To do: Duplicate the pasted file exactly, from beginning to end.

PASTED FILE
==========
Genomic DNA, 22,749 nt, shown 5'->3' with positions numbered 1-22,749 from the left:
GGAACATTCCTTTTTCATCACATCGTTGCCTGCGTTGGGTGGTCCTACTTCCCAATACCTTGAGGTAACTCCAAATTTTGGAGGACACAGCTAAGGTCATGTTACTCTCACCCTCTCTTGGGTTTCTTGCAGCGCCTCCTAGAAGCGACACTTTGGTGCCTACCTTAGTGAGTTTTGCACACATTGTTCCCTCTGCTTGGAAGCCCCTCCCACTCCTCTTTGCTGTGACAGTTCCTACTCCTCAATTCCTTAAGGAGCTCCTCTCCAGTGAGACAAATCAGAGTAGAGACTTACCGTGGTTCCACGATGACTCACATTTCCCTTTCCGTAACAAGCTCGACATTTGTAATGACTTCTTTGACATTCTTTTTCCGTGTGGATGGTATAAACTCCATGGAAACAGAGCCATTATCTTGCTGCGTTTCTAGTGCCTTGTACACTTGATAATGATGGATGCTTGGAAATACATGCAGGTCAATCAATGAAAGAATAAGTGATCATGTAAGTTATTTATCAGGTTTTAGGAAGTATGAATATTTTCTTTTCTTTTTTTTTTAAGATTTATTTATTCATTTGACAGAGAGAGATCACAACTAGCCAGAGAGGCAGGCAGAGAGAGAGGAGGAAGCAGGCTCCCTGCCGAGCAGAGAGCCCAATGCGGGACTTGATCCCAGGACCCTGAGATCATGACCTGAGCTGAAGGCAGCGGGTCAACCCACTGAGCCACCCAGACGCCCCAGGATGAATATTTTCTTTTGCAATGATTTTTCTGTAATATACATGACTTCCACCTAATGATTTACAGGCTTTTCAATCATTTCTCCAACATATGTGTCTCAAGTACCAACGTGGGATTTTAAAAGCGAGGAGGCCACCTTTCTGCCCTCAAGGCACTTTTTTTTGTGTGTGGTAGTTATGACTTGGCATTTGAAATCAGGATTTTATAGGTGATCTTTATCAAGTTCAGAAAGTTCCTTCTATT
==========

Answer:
Genomic DNA, 22,749 nt, shown 5'->3' with positions numbered 1-22,749 from the left:
GGAACATTCCTTTTTCATCACATCGTTGCCTGCGTTGGGTGGTCCTACTTCCCAATACCTTGAGGTAACTCCAAATTTTGGAGGACACAGCTAAGGTCATGTTACTCTCACCCTCTCTTGGGTTTCTTGCAGCGCCTCCTAGAAGCGACACTTTGGTGCCTACCTTAGTGAGTTTTGCACACATTGTTCCCTCTGCTTGGAAGCCCCTCCCACTCCTCTTTGCTGTGACAGTTCCTACTCCTCAATTCCTTAAGGAGCTCCTCTCCAGTGAGACAAATCAGAGTAGAGACTTACCGTGGTTCCACGATGACTCACATTTCCCTTTCCGTAACAAGCTCGACATTTGTAATGACTTCTTTGACATTCTTTTTCCGTGTGGATGGTATAAACTCCATGGAAACAGAGCCATTATCTTGCTGCGTTTCTAGTGCCTTGTACACTTGATAATGATGGATGCTTGGAAATACATGCAGGTCAATCAATGAAAGAATAAGTGATCATGTAAGTTATTTATCAGGTTTTAGGAAGTATGAATATTTTCTTTTCTTTTTTTTTTAAGATTTATTTATTCATTTGACAGAGAGAGATCACAACTAGCCAGAGAGGCAGGCAGAGAGAGAGGAGGAAGCAGGCTCCCTGCCGAGCAGAGAGCCCAATGCGGGACTTGATCCCAGGACCCTGAGATCATGACCTGAGCTGAAGGCAGCGGGTCAACCCACTGAGCCACCCAGACGCCCCAGGATGAATATTTTCTTTTGCAATGATTTTTCTGTAATATACATGACTTCCACCTAATGATTTACAGGCTTTTCAATCATTTCTCCAACATATGTGTCTCAAGTACCAACGTGGGATTTTAAAAGCGAGGAGGCCACCTTTCTGCCCTCAAGGCACTTTTTTTTGTGTGTGGTAGTTATGACTTGGCATTTGAAATCAGGATTTTATAGGTGATCTTTATCAAGTTCAGAAAGTTCCTTCTATT